Set in an East Asian-inspired fantasy world filled with both breathtaking pain and beauty, Forest of a Thousand Lanterns possesses all the hallmarks of masterful fantasy: dazzling magic, heartbreaking romance, and a world that hangs in the balance. Fans of Heartless, Stealing Snow, and Red Queen will devour this stunning debut.
Continue reading for my review
- My rating: 4.5 of 5 stars
- Published by Simon Schuster Books for Young Readers
- Hardcover 435
- most YA dystopia sucks, this one doesn’t
Thou shalt kill.
A world with no hunger, no disease, no war, no misery. Humanity has conquered all those things, and has even conquered death. Now scythes are the only ones who can end life—and they are commanded to do so, in order to keep the size of the population under control.
Citra and Rowan are chosen to apprentice to a scythe—a role that neither wants. These teens must master the “art” of taking life, knowing that the consequence of failure could mean losing their own.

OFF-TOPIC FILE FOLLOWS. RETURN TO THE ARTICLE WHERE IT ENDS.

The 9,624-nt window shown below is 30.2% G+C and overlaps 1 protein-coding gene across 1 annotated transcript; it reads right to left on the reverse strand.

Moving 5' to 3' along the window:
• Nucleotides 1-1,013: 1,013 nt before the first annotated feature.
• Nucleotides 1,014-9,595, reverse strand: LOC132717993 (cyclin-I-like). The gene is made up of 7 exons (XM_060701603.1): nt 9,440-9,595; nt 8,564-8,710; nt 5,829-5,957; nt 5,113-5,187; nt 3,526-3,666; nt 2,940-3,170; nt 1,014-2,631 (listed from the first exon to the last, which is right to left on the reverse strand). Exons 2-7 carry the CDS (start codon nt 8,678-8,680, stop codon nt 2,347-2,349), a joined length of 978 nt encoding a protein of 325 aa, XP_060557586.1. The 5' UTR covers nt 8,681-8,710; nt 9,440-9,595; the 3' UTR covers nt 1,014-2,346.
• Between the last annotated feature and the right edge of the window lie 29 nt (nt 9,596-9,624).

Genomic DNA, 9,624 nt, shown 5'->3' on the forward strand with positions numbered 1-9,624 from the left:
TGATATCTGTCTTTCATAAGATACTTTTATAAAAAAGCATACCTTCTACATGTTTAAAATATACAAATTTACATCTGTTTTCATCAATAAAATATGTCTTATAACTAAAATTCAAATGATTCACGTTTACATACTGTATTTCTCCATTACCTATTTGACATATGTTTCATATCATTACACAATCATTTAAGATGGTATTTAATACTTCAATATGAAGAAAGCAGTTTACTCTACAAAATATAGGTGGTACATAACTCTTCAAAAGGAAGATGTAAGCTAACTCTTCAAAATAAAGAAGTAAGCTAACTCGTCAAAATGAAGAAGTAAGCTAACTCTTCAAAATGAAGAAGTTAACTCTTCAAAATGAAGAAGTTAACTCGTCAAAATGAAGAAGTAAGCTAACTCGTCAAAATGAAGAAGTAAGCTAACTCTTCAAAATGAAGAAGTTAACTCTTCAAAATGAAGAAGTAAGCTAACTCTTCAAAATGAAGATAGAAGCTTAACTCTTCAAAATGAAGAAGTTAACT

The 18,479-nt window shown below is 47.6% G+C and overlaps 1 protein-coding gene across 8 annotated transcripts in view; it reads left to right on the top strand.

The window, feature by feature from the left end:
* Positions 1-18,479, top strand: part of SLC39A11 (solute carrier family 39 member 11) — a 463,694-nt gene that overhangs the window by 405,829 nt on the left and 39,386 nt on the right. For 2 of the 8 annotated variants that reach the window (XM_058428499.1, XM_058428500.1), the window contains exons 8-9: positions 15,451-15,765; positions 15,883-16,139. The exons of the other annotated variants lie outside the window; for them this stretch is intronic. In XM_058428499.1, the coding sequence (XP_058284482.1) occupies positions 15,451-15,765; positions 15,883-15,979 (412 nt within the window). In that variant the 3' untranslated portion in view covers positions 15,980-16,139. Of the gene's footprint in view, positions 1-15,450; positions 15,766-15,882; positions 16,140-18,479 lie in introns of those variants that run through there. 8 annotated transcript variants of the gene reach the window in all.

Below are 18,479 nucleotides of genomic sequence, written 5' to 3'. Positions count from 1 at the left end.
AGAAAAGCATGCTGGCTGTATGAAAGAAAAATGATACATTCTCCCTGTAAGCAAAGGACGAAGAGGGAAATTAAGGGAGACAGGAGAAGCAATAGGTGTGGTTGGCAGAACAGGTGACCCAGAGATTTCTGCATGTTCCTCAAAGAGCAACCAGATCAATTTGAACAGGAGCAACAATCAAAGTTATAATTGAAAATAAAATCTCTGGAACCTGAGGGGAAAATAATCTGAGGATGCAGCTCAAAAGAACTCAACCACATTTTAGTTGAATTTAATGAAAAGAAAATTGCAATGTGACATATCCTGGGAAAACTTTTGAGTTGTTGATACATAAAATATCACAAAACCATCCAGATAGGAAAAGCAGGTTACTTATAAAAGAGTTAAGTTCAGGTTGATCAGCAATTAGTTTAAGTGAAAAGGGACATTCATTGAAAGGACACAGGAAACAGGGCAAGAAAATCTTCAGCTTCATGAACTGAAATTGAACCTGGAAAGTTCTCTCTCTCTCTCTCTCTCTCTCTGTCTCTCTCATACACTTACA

Winter, 1945. Four teenagers. Four secrets.
Each one born of a different homeland; each one hunted, and haunted, by tragedy, lies…and war.
As thousands of desperate refugees flock to the coast in the midst of a Soviet advance, four paths converge, vying for passage aboard the Wilhelm Gustloff, a ship that promises safety and freedom.
Yet not all promises can be kept.
Inspired by the single greatest tragedy in maritime history, bestselling and award-winning author Ruta Sepetys (Between Shades of Gray) lifts the veil on a shockingly little-known casualty of World War II. An illuminating and life-affirming tale of heart and hope.